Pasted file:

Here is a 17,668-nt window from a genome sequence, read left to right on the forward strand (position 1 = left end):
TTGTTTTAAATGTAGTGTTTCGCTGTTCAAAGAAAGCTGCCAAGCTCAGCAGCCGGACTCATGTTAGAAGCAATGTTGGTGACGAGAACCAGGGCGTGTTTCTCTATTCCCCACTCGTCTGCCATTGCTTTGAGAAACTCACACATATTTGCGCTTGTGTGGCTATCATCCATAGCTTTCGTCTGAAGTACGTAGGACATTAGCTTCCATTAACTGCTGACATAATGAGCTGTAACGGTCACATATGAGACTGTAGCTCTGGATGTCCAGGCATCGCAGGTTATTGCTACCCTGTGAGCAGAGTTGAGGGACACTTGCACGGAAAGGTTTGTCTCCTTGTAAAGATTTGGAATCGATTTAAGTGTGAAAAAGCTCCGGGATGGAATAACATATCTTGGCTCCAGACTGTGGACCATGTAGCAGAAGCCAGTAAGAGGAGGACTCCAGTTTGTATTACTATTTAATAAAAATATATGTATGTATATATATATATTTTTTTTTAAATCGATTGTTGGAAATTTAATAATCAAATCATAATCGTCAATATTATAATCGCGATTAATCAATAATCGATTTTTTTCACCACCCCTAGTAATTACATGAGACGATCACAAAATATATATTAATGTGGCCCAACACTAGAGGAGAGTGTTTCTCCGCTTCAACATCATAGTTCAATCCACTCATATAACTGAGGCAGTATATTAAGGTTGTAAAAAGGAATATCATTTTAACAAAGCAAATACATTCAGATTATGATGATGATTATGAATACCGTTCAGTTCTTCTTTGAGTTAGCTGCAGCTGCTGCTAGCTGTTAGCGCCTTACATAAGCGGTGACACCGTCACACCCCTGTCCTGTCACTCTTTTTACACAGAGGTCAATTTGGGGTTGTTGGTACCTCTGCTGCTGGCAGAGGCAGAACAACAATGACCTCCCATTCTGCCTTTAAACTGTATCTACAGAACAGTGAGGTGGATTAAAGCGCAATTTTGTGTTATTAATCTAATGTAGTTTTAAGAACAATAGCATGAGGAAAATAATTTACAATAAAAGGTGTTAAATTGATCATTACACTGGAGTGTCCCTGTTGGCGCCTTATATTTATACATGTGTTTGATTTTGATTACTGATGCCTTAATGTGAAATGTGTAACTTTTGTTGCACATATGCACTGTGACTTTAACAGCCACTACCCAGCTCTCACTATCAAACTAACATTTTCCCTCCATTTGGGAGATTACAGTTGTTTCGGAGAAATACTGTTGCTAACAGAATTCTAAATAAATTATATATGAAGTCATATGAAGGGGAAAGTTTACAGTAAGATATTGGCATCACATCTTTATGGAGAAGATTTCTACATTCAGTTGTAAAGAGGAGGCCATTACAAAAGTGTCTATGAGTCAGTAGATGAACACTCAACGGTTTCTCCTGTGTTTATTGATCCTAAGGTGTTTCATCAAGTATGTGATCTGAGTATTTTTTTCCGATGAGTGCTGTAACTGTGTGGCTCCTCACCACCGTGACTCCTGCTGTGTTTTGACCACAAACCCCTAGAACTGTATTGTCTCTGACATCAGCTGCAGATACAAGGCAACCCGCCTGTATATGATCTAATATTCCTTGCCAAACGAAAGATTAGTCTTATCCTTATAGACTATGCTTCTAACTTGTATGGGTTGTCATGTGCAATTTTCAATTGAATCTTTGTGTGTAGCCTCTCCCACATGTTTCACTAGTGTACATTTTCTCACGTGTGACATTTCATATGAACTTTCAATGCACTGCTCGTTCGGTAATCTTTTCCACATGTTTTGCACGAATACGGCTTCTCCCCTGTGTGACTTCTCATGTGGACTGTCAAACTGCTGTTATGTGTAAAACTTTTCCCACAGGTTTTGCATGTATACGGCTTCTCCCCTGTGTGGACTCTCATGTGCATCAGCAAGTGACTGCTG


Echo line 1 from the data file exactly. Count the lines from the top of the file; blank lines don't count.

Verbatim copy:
Here is a 17,668-nt window from a genome sequence, read left to right on the forward strand (position 1 = left end):